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March 7, 2011 | by  | in Music |
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Deerhoof – Deerhoof vs Evil

Aww, Deerhoof. They’re just so cute and quirky and noisy and abrasive. Nawww.

What makes Deerhoof so awesome is that they somehow write alt-pop songs that are catchy and compact and yet so freakin’ weird. It’s great to see a band stubbornly refusing to stay put on any single aesthetic and constantly trying to change their sound. As the old saying goes, repeating yourself is rubbish and a bit stupid. Ain’t that the truth. There is a problem with this approach though, as this can result in ones artistic output being a bit patchy and Deerhoof Vs Evil stands as an example of this.

As far as I’m concerned you simply can’t beat Deerhoof’s 2002 album Reveille. I suppose you could say it’s a bit messy. I guess. If you wanna be like that. But it pretty much covers all bases. Spoken word pared with odd bleeps and squeaks, to drum-kit destroying noise-rock, to irresistibly hooky pop gems like ‘Top Tim Rubies’ which you’ve probably heard even if you don’t know it. It’s varied, endearing, mental and a bit baffling. And brilliantly so! Deerhoof Vs Evil is a notably more restrained affair which is pretty much void of the noisy outbursts of the bands previous work. When I first listened to it I couldn’t make up my mind whether the band had opted for a more toned-down and subtle direction, as a result of being ingenious artists and shit, or if they were just blanding out a bit. But I’ve thought about it long and hard. And I’m pretty sure I’ve figured it out now. So don’t worry.

What this album has going for it more than anything are melodies that refuse to leave your brain once you’ve let them in. It’s jam-packed. Satomi Matsuzaki’s repeated cutesy phrases (“Hello you lucky so and so”), xylophone lines, fuzzy guitar riffs. This album is nothing if not catchy. Melody is really the foundation of this album. Don’t be expecting dense harmonic movement or intricate rhythmic patterns from Deerhoof Vs Evil coz that really ain’t what this is about. It’s a bubbling and bouncy work which shifts restlessly from section to section, from one melodic phrase to the next.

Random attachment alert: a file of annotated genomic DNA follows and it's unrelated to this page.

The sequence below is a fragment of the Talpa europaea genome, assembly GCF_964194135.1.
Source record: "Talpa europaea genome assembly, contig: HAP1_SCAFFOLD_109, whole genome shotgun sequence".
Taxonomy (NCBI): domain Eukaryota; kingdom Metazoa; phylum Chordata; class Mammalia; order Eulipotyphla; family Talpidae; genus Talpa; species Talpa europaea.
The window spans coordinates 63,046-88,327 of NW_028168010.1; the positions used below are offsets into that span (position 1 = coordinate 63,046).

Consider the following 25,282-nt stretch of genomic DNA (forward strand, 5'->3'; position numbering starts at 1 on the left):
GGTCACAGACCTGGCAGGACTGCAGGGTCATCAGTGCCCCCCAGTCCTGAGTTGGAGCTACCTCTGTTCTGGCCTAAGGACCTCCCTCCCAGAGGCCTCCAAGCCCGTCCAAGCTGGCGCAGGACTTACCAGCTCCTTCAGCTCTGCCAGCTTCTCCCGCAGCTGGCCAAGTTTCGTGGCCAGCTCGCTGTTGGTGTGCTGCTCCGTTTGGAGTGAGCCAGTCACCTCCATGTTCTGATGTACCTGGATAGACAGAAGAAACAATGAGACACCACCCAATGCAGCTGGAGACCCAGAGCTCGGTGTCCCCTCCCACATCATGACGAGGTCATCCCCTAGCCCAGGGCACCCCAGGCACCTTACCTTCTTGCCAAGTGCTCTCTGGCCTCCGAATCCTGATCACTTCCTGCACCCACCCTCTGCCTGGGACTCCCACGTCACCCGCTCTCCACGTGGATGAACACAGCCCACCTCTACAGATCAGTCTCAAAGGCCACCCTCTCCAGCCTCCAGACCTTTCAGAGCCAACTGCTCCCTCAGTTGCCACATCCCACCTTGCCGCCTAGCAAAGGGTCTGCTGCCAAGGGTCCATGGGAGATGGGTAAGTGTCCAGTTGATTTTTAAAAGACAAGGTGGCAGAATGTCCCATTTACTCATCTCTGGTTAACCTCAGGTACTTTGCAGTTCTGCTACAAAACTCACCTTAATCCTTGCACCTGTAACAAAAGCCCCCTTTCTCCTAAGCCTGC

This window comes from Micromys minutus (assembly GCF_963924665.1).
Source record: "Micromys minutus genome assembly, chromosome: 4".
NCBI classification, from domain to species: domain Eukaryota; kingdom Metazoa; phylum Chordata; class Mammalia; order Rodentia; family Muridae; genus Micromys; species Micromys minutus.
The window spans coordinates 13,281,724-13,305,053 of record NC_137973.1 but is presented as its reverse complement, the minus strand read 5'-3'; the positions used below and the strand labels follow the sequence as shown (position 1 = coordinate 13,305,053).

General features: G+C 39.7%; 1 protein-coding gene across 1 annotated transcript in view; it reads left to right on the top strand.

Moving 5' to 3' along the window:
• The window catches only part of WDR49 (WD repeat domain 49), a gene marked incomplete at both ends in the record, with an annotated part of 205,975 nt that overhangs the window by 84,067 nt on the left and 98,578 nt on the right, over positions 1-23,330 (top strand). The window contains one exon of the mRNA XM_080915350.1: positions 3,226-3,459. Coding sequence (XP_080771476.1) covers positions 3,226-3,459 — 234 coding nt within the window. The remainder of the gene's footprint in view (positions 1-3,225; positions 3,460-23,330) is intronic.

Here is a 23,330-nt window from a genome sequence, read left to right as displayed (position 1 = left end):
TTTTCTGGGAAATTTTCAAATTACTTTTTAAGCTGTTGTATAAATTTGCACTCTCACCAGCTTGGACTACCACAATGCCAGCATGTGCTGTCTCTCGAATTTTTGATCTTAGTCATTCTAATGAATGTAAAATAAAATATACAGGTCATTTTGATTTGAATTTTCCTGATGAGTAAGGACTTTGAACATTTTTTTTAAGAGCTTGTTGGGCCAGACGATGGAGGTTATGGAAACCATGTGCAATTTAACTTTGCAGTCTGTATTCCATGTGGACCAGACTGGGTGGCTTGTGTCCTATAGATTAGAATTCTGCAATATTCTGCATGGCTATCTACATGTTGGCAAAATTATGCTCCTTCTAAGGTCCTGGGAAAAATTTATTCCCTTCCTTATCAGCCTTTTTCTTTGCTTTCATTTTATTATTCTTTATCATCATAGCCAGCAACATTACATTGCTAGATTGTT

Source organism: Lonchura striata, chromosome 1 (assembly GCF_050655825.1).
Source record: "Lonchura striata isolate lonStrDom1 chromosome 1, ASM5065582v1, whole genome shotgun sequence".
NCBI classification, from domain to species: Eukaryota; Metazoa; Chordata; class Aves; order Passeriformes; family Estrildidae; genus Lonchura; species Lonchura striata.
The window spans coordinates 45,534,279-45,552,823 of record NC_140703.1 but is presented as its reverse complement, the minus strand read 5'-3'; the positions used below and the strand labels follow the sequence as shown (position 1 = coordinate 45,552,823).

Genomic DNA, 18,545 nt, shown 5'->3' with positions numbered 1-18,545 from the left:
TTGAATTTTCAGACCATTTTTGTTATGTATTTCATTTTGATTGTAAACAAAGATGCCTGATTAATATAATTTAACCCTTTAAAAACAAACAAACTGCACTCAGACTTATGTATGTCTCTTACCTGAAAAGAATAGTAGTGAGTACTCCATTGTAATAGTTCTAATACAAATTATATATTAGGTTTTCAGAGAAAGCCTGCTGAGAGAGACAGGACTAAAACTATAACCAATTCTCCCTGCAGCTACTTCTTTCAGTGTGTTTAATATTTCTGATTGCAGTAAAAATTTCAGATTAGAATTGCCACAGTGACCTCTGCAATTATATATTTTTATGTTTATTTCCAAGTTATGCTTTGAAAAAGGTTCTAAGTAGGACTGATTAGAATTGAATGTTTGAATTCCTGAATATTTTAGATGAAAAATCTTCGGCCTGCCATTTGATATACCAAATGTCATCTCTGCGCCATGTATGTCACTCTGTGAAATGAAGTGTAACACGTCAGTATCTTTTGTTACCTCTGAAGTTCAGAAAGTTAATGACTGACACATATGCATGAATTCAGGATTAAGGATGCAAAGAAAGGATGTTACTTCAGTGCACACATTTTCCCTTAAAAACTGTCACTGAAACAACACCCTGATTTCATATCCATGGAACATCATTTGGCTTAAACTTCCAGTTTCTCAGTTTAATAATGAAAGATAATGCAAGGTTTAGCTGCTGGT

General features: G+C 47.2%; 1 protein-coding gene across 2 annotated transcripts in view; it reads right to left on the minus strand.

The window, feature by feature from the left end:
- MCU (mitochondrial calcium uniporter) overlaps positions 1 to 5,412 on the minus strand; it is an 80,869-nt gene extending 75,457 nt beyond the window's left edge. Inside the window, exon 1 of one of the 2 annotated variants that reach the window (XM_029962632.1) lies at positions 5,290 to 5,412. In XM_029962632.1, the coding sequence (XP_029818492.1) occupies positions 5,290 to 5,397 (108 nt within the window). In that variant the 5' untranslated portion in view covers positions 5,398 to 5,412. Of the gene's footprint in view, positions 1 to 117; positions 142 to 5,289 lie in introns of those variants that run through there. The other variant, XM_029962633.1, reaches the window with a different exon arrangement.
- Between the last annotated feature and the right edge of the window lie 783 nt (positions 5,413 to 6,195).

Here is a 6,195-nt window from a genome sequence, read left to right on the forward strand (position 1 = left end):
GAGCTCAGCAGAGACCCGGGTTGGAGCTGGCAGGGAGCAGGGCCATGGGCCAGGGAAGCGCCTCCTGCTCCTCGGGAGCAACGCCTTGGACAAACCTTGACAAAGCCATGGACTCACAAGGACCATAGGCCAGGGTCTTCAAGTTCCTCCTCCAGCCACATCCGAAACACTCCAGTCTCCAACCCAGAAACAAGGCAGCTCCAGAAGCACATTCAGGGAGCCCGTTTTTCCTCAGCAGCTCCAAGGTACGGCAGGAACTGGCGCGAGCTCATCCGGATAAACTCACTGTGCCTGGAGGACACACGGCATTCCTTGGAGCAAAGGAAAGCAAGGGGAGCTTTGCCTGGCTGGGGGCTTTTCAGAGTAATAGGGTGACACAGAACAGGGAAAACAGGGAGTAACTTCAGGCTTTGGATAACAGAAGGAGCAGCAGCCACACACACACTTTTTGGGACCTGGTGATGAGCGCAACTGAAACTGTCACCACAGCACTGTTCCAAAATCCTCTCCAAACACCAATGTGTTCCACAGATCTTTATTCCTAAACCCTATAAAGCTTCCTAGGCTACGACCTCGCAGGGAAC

It might actually be a bit misleading for me to say that this album doesn’t have the noise of previous efforts. The noisy bits do occur (‘Super Mobilization’), but they aren’t as extreme and are, unfortunately, not used as well. They don’t punch you in the face the way they should and, in fact, kind of float by. It feels like there’s no variation in the dynamics even though there is… kind of. Similarly, the tempos are all within the vicinity of each other compounding this lack-of-variation problem.

These issues, though, are pretty minor in the grand scheme of things. This is a great album, and Deerhoof continue to be as inventive, intelligent, weird and witty as ever and it’s cool to see a band getting acclaim and achieving widespread success for doing actual weird stuff as opposed to people like Kanye West whose last album was supposed to be mind-bendingly out-there and ca-raaaazy but was actually really really average and boring. Deerhoof Vs Evil works more as a whole piece, designed to act as a cohesive single work rather than a series of disparate motifs strung together. Personally I would’ve liked a bit more noise, but hey, that’s just me.

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